In May 2018, the NSW Government announced a comprehensive review of the NSW school curriculum from Years K to 12, the first in 20 years. The review was commissioned in response to the Gonski review of Australia’s schooling and was designed to ensure that the NSW education system is properly preparing students for the challenges and opportunities of the 21st century. The optimistically titled interim report was recently released by the NSW Education Standard Authority (NESA) with the invitation for public consultation to close on 13 December. The final report is scheduled to be delivered in early 2020; however, given the scale and complexity of the changes proposed, these very exciting proposed changes are going to take time to implement.
Professor Geoff Masters AO (Chief Executive of the Australian Council for Educational Research) led the review and he acknowledges that the committee was encouraged by many to be bold, to put forward recommendations that would address the key criticisms of our current system, the overcrowded curriculum, the lock-step nature of the curriculum with prescribed content and mandated hours, particularly in Years 7-10 and the overemphasis on examination preparation and university entrance in Years 11 and 12.
Reforming the Content of the Curriculum
During the initial public consultation, there was significant support for a concentration on core basic skills and competencies such as literacy and numeracy in the Primary School years. The report speaks of a ‘common entitlement’ specifying what every student is entitled and expected to learn while at school.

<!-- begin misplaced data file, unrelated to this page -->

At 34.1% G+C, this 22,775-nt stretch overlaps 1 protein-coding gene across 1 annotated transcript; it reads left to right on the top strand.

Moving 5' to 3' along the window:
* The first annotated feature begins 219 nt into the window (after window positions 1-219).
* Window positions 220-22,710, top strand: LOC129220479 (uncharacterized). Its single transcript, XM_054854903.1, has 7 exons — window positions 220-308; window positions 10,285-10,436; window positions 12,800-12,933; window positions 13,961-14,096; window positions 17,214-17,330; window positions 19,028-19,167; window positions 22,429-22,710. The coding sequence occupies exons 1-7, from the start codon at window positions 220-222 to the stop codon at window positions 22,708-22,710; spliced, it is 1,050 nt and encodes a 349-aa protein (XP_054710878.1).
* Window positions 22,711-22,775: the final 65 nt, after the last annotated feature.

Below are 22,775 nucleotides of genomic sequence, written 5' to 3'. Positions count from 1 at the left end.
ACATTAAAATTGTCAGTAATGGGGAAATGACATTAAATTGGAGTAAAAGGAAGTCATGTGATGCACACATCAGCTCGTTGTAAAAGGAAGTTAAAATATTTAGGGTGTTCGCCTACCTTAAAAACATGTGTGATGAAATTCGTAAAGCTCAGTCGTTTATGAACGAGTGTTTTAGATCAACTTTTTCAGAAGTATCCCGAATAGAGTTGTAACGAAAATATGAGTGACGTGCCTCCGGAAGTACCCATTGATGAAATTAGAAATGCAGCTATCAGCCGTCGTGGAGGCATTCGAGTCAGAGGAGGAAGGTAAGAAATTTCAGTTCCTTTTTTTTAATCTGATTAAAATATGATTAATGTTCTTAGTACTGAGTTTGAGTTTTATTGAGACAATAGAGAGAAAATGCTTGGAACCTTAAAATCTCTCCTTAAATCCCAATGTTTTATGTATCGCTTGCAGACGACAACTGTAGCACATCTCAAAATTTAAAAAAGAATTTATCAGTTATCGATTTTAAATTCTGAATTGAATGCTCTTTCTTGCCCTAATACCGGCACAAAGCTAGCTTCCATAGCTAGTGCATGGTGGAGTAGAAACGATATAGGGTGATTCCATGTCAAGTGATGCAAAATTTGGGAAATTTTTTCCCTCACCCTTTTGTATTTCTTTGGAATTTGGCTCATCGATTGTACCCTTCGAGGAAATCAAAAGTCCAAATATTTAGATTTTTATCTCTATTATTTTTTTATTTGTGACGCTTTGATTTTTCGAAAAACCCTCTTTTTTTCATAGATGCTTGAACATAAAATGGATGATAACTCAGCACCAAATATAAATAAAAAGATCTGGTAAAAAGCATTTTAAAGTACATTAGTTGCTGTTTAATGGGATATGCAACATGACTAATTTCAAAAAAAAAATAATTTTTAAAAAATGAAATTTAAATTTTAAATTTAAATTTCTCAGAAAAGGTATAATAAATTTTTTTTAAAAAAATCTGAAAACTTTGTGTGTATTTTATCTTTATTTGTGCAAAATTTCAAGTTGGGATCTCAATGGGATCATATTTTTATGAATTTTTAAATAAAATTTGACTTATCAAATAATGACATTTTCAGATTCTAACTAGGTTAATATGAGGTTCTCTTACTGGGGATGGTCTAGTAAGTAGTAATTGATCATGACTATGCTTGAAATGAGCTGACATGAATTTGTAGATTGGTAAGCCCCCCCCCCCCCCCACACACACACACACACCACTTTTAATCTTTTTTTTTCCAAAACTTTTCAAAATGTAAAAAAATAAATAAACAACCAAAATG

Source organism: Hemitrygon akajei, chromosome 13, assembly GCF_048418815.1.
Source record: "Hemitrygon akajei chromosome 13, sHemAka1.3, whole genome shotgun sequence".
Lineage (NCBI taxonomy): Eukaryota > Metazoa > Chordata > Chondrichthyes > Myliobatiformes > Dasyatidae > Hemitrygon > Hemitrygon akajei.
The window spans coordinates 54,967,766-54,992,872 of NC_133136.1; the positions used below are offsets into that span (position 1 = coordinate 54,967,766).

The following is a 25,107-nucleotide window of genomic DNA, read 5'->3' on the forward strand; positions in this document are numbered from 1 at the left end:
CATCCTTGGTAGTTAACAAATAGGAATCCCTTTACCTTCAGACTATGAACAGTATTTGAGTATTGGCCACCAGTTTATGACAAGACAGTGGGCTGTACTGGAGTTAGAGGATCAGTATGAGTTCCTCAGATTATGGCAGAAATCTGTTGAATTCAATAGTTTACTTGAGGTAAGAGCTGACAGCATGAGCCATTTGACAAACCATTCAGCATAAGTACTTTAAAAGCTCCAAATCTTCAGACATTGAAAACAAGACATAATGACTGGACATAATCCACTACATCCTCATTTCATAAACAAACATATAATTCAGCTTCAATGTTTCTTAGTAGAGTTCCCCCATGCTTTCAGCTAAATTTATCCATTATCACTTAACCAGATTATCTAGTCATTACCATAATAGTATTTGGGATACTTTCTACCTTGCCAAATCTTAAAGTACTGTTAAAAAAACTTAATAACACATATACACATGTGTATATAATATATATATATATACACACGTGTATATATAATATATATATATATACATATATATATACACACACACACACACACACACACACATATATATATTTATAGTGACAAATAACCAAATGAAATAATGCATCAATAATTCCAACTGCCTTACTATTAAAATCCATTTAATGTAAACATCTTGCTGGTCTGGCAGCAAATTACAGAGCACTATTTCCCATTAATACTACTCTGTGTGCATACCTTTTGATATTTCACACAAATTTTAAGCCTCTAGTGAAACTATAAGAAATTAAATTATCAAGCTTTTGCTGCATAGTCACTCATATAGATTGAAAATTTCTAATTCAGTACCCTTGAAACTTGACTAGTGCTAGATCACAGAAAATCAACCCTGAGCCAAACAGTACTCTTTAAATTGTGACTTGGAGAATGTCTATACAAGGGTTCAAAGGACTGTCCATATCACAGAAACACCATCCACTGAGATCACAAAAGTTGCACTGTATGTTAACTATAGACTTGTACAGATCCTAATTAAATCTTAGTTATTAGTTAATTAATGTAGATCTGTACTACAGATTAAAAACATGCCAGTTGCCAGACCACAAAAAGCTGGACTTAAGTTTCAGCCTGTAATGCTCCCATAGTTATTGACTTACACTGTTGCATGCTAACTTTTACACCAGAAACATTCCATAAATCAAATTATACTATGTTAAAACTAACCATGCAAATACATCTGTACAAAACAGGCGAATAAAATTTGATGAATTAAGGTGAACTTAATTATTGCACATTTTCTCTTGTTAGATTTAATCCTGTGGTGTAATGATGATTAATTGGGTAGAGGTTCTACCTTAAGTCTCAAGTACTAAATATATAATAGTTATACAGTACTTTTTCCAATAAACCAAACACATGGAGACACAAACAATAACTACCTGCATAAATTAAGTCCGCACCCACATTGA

The changes proposed would preference deeper conceptual understanding, identifying the key ‘big ideas’ that are essential in each subject. Technology now provides students ready access to information. Students actually need to focus on depth rather than breadth, developing the skills needed to manipulate information and apply disciplinary thinking. Deep understanding allows students to recognise opportunities to apply what they have learnt in different contexts. Students need sufficient time to work on projects that support the development of critical and creative thinking, skills in communicating, collaborating and using technologies to interpret information and data.
Reforming the Structure of the Curriculum
To give more flexibility to the curriculum, the report has recommended the development of clear sequences of ‘attainment’ in each area of learning as a frame of reference for monitoring and tracking learning progress. This would allow teachers the opportunity to establish where individual students are at in their learning in each subject area, very much as we are doing with our current use of Rubrics in Years 7-10. Students could then be provided with well-targeted and appropriately challenging teaching. Rather than grading each student’s performance against the same Year level syllabus expectations, information would be provided about the highest attainment level that a student achieved in each subject at any given time and the progress made toward the achievement of the next level.
Reforming the Senior School Curriculum
The most significant changes proposed are those that relate to curriculum delivery and assessment in Years 11 and 12.
The report recommends the development of a more integrated approach to learning based on a smaller number of rigorous, high quality, advanced courses with an appropriate mix of theory and application.